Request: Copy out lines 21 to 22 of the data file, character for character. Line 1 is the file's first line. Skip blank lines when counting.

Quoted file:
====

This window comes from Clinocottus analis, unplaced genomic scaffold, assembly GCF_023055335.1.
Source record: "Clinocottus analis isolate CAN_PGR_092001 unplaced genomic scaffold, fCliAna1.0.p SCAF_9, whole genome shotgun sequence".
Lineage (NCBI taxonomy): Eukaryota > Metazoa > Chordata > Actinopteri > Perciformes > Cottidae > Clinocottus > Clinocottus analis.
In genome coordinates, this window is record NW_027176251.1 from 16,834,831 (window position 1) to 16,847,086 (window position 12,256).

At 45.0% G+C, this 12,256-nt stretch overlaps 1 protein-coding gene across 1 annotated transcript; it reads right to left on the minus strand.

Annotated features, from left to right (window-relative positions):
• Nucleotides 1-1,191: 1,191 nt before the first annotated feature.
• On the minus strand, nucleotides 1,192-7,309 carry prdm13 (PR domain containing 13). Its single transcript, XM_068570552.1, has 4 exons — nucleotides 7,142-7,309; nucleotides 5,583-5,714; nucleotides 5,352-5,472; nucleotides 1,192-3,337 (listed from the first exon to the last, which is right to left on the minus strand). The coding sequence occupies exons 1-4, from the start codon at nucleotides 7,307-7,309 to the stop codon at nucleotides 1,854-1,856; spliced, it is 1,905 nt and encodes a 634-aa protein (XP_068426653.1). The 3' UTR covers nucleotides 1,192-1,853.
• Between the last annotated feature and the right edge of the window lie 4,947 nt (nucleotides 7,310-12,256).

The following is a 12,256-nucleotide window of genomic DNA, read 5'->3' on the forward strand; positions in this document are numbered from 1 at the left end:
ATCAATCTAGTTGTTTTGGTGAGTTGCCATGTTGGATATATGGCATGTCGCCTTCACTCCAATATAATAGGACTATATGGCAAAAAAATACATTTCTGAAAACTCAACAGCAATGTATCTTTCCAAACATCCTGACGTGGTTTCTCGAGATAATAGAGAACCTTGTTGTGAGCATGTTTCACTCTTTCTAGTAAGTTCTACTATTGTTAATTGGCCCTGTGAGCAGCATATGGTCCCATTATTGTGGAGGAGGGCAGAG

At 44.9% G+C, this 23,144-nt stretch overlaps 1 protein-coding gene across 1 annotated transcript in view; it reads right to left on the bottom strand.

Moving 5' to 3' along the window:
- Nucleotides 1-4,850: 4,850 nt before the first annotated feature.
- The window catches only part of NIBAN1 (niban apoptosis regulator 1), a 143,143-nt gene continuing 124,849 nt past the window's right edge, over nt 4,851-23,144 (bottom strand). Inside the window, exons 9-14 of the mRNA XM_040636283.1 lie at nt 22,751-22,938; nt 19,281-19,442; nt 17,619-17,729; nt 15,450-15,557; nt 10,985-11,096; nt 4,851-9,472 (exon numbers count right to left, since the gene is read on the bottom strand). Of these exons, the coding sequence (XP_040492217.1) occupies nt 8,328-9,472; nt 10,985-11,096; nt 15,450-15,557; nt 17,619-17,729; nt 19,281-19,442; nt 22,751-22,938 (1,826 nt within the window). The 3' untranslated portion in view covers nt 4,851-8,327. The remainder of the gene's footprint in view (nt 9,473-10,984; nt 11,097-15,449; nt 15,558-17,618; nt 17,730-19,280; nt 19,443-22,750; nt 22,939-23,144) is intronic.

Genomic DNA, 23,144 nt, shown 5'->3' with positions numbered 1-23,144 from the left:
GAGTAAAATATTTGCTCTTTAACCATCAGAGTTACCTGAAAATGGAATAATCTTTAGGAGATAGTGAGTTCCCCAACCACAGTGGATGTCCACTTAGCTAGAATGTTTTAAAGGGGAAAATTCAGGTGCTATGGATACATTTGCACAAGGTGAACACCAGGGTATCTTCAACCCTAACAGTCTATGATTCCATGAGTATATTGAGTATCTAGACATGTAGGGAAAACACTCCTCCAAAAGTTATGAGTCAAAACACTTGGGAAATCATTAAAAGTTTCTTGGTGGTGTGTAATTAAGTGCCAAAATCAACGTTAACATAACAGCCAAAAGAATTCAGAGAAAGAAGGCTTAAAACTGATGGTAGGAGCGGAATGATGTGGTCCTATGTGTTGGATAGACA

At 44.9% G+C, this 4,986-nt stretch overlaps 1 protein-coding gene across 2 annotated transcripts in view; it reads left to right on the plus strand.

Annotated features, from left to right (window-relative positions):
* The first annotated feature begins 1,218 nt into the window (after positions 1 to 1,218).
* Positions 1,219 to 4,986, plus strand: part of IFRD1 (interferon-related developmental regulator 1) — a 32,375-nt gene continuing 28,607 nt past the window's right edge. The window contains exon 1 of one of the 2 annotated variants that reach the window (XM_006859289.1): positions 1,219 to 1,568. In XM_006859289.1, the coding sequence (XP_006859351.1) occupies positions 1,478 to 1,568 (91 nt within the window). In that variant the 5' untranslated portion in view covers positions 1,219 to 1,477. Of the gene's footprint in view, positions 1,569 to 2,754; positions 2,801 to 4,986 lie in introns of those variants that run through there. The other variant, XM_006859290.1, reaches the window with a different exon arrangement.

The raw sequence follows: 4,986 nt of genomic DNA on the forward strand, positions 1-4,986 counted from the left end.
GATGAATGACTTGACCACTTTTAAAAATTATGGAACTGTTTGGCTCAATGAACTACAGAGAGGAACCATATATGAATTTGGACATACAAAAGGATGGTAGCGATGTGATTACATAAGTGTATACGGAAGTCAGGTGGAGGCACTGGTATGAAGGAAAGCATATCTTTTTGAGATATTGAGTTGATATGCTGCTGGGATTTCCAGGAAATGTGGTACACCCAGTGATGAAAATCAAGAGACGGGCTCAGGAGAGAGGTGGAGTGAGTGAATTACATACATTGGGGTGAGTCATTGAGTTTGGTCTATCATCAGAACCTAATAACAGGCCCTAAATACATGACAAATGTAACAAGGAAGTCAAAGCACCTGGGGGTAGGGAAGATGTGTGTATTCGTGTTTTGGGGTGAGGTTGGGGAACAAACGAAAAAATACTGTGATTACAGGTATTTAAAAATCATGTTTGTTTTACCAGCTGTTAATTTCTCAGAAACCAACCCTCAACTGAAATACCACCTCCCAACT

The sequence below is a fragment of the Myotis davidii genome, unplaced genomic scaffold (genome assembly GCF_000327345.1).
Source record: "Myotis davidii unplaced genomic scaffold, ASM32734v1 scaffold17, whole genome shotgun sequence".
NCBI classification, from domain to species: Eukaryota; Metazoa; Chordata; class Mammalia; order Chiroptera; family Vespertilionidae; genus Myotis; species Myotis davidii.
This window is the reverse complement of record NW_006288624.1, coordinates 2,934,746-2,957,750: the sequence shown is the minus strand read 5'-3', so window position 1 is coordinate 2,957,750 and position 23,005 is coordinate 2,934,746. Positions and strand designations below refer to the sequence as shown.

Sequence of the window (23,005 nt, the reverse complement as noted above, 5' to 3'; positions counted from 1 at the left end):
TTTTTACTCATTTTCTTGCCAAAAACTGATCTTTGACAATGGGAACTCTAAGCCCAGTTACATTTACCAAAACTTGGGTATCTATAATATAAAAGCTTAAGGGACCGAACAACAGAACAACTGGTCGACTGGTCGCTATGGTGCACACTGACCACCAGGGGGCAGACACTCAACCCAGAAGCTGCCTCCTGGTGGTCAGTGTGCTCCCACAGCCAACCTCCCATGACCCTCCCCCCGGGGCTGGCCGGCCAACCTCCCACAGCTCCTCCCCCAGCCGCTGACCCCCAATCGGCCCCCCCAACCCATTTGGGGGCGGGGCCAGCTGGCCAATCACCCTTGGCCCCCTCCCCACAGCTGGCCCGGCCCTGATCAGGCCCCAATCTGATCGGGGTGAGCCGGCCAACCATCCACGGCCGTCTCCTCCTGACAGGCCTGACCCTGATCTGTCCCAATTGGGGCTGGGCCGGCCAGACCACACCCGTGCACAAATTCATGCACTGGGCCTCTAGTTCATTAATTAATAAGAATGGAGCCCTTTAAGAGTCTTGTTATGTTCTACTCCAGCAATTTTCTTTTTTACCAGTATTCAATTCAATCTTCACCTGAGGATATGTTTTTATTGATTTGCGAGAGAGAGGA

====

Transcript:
* Positions 1,219 to 4,986, plus strand: part of IFRD1 (interferon-related developmental regulator 1) — a 32,375-nt gene continuing 28,607 nt past the window's right edge. The window contains exon 1 of one of the 2 annotated variants that reach the window (XM_006859289.1): positions 1,219 to 1,568. In XM_006859289.1, the coding sequence (XP_006859351.1) occupies positions 1,478 to 1,568 (91 nt within the window). In that variant the 5' untranslated portion in view covers positions 1,219 to 1,477. Of the gene's footprint in view, positions 1,569 to 2,754; positions 2,801 to 4,986 lie in introns of those variants that run through there. The other variant, XM_006859290.1, reaches the window with a different exon arrangement.

The raw sequence follows: 4,986 nt of genomic DNA on the forward strand, positions 1-4,986 counted from the left end.